Takamatsu Corporation’s Commitment to Architecture (Monozukuri)
Why are Takamatsu Corporation’s buildings resistant to earthquakes? This is a showcase of some of the construction knowledge and expertise that we have built to maintain our superiority in the rental housing market and to generate stable income over the long term.
Earthquake resistance, base isolation, and vibration control structure types
Choose the method that best suits your land, budget, and environment.
Our reinforced-concrete buildings meet stricter earthquake-proofing standards than those stipulated under the Building Standard Act.
We also undertake measures against torrential rain, such as by raising the floor level, etc.
Preparing for earthquakes
Our properties are designed and constructed at 1.15 times the earthquake resistance performance specified by the Building Standards Act, and we aim to create sturdy buildings that prevent damage in earthquakes with the seismic intensity of 6 and will not collapse in earthquakes with a seismic intensity of around 7.
Preparing for floods
Set the first floor level higher
Raising the height of floors in the entrance halls and residential units from the ground reduces flood damage to the building.
Backflow prevention valve
If backflow from the main sewage is anticipated due to torrential rain, we install a backflow prevention valve to prevent backflow from the main sewage.
Reinforced concrete structure resistant to tsunamis
According to an investigation into the Tohoku Region Pacific Coast Earthquake, reinforced concrete structures have been held up as effective structures against tsunamis.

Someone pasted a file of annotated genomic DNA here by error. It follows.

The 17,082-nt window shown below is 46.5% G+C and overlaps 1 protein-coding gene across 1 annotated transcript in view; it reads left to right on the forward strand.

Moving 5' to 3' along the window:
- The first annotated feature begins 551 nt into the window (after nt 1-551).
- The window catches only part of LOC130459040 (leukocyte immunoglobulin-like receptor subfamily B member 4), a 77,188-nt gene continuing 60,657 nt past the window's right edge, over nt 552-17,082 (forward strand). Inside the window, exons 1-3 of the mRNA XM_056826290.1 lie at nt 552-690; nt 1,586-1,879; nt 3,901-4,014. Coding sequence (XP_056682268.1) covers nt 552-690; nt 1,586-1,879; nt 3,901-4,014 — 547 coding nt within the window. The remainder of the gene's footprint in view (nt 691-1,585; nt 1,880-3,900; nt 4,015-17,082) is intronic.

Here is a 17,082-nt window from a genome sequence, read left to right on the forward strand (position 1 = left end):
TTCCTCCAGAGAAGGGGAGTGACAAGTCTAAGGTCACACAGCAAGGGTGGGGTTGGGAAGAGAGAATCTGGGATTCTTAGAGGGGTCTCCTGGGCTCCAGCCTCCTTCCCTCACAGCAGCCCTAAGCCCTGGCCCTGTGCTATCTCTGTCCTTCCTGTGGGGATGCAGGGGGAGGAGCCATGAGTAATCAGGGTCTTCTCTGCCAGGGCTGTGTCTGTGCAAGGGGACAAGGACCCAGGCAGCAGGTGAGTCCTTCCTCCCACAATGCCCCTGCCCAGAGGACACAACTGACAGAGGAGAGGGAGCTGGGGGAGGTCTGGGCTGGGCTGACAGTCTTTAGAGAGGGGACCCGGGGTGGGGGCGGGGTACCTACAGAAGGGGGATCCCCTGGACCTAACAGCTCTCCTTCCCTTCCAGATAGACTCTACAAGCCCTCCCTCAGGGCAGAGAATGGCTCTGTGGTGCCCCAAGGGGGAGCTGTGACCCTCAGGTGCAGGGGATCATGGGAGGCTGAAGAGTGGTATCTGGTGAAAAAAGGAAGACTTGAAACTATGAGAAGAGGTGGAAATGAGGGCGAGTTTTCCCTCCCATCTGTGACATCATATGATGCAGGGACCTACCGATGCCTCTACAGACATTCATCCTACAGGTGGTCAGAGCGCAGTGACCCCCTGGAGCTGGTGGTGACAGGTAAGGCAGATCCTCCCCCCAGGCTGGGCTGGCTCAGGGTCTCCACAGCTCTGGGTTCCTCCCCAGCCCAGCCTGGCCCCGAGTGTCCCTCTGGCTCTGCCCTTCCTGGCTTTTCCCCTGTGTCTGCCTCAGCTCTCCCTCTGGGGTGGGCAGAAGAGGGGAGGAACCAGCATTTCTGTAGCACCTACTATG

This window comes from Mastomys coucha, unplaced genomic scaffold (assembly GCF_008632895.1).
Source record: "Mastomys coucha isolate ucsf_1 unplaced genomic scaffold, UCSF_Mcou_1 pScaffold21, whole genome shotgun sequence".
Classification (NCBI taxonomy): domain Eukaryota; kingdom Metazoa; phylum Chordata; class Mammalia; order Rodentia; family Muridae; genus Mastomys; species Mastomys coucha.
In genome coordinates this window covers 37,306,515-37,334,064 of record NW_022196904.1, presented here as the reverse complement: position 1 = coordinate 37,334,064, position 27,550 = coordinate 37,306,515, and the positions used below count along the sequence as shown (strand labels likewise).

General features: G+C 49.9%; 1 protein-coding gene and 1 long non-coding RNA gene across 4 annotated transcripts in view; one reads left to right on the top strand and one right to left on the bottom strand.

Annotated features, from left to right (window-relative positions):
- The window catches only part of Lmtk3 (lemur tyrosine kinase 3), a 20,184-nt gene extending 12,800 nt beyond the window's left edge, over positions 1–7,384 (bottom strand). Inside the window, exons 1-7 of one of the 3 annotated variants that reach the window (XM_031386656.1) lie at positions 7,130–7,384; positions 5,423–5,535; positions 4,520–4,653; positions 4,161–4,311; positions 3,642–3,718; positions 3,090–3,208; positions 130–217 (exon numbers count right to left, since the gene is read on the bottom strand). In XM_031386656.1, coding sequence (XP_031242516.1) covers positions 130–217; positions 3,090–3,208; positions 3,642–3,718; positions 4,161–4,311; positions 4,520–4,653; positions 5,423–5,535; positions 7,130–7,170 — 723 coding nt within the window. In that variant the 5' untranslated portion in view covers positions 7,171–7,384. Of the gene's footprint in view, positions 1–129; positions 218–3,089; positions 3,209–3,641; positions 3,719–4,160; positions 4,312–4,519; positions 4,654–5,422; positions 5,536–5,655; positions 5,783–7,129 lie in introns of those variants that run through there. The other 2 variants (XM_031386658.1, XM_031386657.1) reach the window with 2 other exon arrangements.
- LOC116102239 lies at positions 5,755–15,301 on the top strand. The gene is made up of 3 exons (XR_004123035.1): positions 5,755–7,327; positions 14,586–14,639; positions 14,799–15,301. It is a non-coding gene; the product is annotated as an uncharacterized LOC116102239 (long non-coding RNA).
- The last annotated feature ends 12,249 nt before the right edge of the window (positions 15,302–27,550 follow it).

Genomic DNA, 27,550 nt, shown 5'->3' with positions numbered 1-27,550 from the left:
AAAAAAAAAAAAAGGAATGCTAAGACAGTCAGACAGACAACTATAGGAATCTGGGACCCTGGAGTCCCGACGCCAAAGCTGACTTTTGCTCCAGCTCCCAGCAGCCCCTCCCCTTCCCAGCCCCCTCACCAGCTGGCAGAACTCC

Preparing for fires
We take all possible measures to prevent the fire spreading in the unlikely event of a fire.
So to prevent a fire that has occurred on a lower floor from spreading to the upper floors via the water distribution pipes that pass through the concrete floor, we take suitable measures depending on the building such as by using collecting pipes with fire spreading prevention capability to prevent flames, or using a non-combustible material in the vertical pipes connected to the lower floors.
A water-to-cement ratio of 50% or less to increase durability
The water-to-cement ratio is the weight ratio of water to cement when making concrete. It is generally said to be 50% to 65%.
The smaller the water-to-cement ratio (the less water), the better the durability. In order to prevent the neutralization of concrete, we have increased the amount of cement and established a standard of a water-to-cement ratio of 50% or less.
Prevention of wall cracks caused by earthquakes
gNon-structural wallsh before 1997 had no structural strength and were prone to cracking during an earthquake. However, since the 1997 revisions to the legal standards, space has been added between the edges of non-structural walls and supporting columns to reduce the risk of wall cracking.
We offer the construction of competitive apartments backed by our 100-year track record. Maintaining a high occupancy rate is the most important factor for stable rental management.
Sound or noise can be a major problem in housing complexes. A design that blocks sound from the outside and prevents sound leakage from within makes for more comfortable living. We design sound insulation with the strictest possible standards in the industry.
Takamatsu Corporation’s basic security design
An appropriate security design is incorporated into each residential units and building common areas from the design stage. Piping is installed beforehand so that optional security cameras can be installed.
Apartments with energy-saving measures